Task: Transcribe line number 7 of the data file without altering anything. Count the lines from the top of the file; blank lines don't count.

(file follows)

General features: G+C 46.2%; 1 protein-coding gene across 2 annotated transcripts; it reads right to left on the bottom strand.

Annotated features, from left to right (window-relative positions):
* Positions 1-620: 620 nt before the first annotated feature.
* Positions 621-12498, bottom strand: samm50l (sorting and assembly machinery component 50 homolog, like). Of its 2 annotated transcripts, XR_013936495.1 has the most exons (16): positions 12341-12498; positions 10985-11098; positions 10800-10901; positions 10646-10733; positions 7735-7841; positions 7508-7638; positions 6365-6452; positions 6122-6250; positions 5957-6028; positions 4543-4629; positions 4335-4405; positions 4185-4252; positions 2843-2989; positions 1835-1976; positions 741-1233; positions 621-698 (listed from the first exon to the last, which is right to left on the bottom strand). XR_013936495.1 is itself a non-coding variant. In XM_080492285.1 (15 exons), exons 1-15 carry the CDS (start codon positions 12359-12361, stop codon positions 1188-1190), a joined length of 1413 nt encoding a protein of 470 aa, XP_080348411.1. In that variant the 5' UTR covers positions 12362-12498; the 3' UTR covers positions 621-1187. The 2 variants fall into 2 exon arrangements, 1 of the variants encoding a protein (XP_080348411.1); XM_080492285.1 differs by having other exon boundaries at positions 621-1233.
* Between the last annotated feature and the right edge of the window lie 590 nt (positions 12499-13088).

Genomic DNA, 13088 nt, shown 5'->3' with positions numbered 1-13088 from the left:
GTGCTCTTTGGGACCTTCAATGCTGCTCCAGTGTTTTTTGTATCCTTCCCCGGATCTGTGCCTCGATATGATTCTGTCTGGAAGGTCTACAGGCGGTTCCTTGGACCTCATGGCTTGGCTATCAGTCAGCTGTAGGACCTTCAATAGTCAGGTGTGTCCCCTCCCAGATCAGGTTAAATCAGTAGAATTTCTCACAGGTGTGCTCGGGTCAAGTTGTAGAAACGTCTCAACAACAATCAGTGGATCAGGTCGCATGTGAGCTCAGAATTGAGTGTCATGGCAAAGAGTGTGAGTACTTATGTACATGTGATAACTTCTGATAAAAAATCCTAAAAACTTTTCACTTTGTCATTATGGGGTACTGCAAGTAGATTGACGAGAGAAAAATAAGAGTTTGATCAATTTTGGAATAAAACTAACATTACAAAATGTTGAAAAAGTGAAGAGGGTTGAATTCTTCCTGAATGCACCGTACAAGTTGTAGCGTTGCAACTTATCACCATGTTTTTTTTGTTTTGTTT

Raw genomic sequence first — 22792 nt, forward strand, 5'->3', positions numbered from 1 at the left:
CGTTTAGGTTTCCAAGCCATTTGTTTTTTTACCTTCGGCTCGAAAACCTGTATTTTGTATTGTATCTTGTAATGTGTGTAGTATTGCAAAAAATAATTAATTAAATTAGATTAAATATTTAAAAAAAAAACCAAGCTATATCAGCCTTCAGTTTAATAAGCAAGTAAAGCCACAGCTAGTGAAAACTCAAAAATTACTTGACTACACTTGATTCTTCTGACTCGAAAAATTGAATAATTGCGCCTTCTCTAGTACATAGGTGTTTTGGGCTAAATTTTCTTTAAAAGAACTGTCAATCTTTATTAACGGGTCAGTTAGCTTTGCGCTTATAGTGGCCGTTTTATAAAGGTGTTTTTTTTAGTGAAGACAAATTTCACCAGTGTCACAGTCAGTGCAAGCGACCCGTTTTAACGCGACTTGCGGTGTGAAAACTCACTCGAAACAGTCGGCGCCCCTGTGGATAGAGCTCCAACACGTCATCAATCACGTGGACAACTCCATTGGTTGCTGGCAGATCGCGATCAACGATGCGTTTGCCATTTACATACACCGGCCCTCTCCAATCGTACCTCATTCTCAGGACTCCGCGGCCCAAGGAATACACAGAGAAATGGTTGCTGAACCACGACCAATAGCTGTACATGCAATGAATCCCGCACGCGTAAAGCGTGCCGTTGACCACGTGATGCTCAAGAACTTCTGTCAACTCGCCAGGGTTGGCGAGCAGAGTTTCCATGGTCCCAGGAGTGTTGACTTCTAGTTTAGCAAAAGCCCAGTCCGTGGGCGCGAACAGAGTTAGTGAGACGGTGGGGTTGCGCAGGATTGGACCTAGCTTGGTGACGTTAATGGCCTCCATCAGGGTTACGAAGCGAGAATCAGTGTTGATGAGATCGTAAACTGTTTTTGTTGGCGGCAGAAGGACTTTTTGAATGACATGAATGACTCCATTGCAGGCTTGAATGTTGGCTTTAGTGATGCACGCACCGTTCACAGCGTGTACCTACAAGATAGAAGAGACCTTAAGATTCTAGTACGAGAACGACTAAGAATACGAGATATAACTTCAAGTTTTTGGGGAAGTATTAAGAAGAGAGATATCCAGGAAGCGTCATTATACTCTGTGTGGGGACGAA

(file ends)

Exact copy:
GTGCTCTTTGGGACCTTCAATGCTGCTCCAGTGTTTTTTGTATCCTTCCCCGGATCTGTGCCTCGATATGATTCTGTCTGGAAGGTCTACAGGCGGTTCCTTGGACCTCATGGCTTGGCTATCAGTCAGCTGTAGGACCTTCAATAGTCAGGTGTGTCCCCTCCCAGATCAGGTTAAATCAGTAGAATTTCTCACAGGTGTGCTCGGGTCAAGTTGTAGAAACGTCTCAACAACAATCAGTGGATCAGGTCGCATGTGAGCTCAGAATTGAGTGTCATGGCAAAGAGTGTGAGTACTTATGTACATGTGATAACTTCTGATAAAAAATCCTAAAAACTTTTCACTTTGTCATTATGGGGTACTGCAAGTAGATTGACGAGAGAAAAATAAGAGTTTGATCAATTTTGGAATAAAACTAACATTACAAAATGTTGAAAAAGTGAAGAGGGTTGAATTCTTCCTGAATGCACCGTACAAGTTGTAGCGTTGCAACTTATCACCATGTTTTTTTTGTTTTGTTT